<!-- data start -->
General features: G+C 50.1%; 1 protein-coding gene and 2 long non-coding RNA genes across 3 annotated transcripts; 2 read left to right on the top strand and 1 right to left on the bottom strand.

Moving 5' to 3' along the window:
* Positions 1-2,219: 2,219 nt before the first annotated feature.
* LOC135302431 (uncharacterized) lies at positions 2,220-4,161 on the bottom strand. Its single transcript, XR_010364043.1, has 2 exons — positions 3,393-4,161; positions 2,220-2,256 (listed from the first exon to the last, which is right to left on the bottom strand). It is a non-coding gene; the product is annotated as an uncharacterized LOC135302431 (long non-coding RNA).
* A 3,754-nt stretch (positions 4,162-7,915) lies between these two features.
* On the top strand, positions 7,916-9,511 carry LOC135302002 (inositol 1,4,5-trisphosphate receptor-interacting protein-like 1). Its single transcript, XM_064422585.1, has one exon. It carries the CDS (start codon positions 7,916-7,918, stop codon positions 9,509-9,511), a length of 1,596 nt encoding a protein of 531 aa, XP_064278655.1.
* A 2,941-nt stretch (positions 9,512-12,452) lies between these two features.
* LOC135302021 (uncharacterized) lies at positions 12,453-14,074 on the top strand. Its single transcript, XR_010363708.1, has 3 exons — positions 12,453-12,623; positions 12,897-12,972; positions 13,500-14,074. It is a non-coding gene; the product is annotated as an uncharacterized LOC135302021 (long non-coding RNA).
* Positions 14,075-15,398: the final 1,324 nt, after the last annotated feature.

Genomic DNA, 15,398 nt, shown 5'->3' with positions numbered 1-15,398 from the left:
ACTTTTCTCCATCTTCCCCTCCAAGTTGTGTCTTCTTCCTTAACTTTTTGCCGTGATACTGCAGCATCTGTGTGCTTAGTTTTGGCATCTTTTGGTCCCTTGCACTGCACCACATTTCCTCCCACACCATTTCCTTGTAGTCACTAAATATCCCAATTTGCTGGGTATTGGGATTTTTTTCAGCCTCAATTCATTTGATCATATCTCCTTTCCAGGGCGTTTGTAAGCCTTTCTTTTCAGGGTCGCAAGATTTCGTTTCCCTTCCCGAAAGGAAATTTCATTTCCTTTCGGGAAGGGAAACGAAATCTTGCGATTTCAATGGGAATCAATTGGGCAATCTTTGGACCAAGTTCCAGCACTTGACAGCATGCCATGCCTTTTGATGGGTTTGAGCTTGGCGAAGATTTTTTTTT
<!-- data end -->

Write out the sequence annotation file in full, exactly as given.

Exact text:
General features: G+C 50.1%; 1 protein-coding gene and 2 long non-coding RNA genes across 3 annotated transcripts; 2 read left to right on the top strand and 1 right to left on the bottom strand.

Moving 5' to 3' along the window:
* Positions 1-2,219: 2,219 nt before the first annotated feature.
* LOC135302431 (uncharacterized) lies at positions 2,220-4,161 on the bottom strand. Its single transcript, XR_010364043.1, has 2 exons — positions 3,393-4,161; positions 2,220-2,256 (listed from the first exon to the last, which is right to left on the bottom strand). It is a non-coding gene; the product is annotated as an uncharacterized LOC135302431 (long non-coding RNA).
* A 3,754-nt stretch (positions 4,162-7,915) lies between these two features.
* On the top strand, positions 7,916-9,511 carry LOC135302002 (inositol 1,4,5-trisphosphate receptor-interacting protein-like 1). Its single transcript, XM_064422585.1, has one exon. It carries the CDS (start codon positions 7,916-7,918, stop codon positions 9,509-9,511), a length of 1,596 nt encoding a protein of 531 aa, XP_064278655.1.
* A 2,941-nt stretch (positions 9,512-12,452) lies between these two features.
* LOC135302021 (uncharacterized) lies at positions 12,453-14,074 on the top strand. Its single transcript, XR_010363708.1, has 3 exons — positions 12,453-12,623; positions 12,897-12,972; positions 13,500-14,074. It is a non-coding gene; the product is annotated as an uncharacterized LOC135302021 (long non-coding RNA).
* Positions 14,075-15,398: the final 1,324 nt, after the last annotated feature.

Genomic DNA, 15,398 nt, shown 5'->3' with positions numbered 1-15,398 from the left:
ACTTTTCTCCATCTTCCCCTCCAAGTTGTGTCTTCTTCCTTAACTTTTTGCCGTGATACTGCAGCATCTGTGTGCTTAGTTTTGGCATCTTTTGGTCCCTTGCACTGCACCACATTTCCTCCCACACCATTTCCTTGTAGTCACTAAATATCCCAATTTGCTGGGTATTGGGATTTTTTTCAGCCTCAATTCATTTGATCATATCTCCTTTCCAGGGCGTTTGTAAGCCTTTCTTTTCAGGGTCGCAAGATTTCGTTTCCCTTCCCGAAAGGAAATTTCATTTCCTTTCGGGAAGGGAAACGAAATCTTGCGATTTCAATGGGAATCAATTGGGCAATCTTTGGACCAAGTTCCAGCACTTGACAGCATGCCATGCCTTTTGATGGGTTTGAGCTTGGCGAAGATTTTTTTTT